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Playing cards have been with us since the 14th century, when they first entered popular culture. Over the centuries packs of cards, in all shapes and sizes, have been used for games, gambling, education, conjuring, advertising, fortune telling, political messages or the portrayal of national or ethnic identity. All over the world, whatever language is spoken, their significance is universal. Their popularity is also due to the imaginative artwork and graphic design which is sometimes overlooked, and the “then & now” of how things have changed.

27: Cards at Strangers’ Hall, Norwich

There is a very interesting collection of playing cards held at the Strangers' Hall Museum in Norwich.

There is a very interesting collection of playing cards held at the Strangers’ Hall Museum in Norwich. Paul Bostock and I have written an article about the collection, which appeared in a recent issue of The Playing Card (41/4). Since there wasn't enough room to illustrate all the packs in the journal, I'll put up a number of further scans of items from the collection. All the catalogue numbers are prefixed with NWHCM.

Above: 1950.179.5.1 Hall & Son, c.1820

Above: 1967.3.4 Maior, c.1810

Above: 1979.412.1 Reynolds, 1870s

Above: 1950.179.3.1 Gibert, 1858, European Royalty

Above: 1967.762.2 Probably German. Derived from the earlier Paris pattern; note that the JD is made from a duplicate JH. The writing says: Nave diments!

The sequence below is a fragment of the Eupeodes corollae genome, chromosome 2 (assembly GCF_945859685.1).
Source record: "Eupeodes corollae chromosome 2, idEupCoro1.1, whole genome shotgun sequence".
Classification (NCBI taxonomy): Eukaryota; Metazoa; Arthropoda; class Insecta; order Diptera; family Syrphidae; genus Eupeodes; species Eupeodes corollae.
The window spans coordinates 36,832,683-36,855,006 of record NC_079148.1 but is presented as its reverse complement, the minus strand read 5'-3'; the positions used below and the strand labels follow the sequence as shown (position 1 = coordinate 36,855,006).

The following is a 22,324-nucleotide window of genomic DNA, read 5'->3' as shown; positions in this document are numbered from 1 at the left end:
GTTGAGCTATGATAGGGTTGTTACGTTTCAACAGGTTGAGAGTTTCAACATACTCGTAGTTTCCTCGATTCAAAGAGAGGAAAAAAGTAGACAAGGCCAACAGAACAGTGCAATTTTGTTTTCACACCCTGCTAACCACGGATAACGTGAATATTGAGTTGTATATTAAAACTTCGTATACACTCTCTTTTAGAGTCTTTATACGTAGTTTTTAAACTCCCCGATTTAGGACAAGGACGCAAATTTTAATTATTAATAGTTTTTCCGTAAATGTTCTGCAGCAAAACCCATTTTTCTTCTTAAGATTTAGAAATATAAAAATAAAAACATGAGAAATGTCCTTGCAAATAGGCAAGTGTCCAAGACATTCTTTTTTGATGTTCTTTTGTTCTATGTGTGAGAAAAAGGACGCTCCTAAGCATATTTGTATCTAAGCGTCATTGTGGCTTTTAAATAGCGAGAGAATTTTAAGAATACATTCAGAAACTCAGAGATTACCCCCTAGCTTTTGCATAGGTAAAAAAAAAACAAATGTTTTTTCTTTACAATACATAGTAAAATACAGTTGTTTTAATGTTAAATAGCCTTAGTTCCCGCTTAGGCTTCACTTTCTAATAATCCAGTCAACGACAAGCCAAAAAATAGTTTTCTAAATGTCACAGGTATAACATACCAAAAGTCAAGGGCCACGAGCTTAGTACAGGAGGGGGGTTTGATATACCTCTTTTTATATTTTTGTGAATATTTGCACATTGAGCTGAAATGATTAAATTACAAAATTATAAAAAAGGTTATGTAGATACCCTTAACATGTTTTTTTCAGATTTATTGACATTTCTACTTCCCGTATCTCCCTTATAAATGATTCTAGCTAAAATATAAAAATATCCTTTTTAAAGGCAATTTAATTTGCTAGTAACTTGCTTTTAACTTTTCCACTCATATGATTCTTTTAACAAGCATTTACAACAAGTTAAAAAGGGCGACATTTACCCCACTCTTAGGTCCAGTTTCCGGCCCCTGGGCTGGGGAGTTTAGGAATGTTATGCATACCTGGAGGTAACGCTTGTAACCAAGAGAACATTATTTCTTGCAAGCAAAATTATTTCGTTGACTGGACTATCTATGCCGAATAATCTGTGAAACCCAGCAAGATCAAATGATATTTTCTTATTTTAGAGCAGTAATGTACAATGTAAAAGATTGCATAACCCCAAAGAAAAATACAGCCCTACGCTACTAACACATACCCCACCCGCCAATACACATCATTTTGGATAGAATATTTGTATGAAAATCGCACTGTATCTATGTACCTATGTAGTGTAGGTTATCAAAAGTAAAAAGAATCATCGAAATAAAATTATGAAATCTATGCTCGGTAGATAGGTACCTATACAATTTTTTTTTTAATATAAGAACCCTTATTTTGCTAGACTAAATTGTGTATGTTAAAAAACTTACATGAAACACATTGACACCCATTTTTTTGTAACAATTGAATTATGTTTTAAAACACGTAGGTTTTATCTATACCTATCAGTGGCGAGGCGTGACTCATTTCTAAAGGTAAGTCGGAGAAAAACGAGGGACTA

Above: 1967.762.1 Süsz & Kunz, c.1790. Another version of the Paris pattern; the tax stamp is Scandinavian.

Above: One of a number of Gatteaux designs, this one with pale turquoise rather than blue

Above: 1933.154 Hand-painted pack, c.1820; how about the cross-eyed KC?!

Above: 1941.99.1 J. Sabatas Spanish pack, dated 1853

Above: 1944.42.1 Jehan Volay, South West France, c.1700

Above: 1968.979 Hand-made transformation pack, c.1875, using De La Rue standard. Said to have been drawn by Minna Watson, a member of the Bolingbroke family, who at one time owned Strangers’ Hall.

Above: 1956.191 Lenthall’s Arithmetical pack, c.1707-11 (incomplete)

Above: 1968.39 ?Baragioli Portuguese dragon pack, c.1750 (incomplete)

Above: 1944.42.3 Willis Deakin's Political pack, c.1881

Above: 1968.1005.1 Goodall standard English, c.1863-65

Above: 1965.563.1 Anonymous Spanish pack, c.1850s

The Museum is well worth a visit. For access to the cards, contact Strangers’ Hall (01603 767138) in advance.

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By Ken Lodge

Member since May 14, 2012

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​I'm Ken Lodge and have been collecting playing cards since I was about eighteen months old (1945). I am also a trained academic, so I can observe and analyze reasonably well. I've applied these analytical techniques over a long period of time to the study of playing cards and have managed to assemble a large amount of information about them, especially those of the standard English pattern. Read more...

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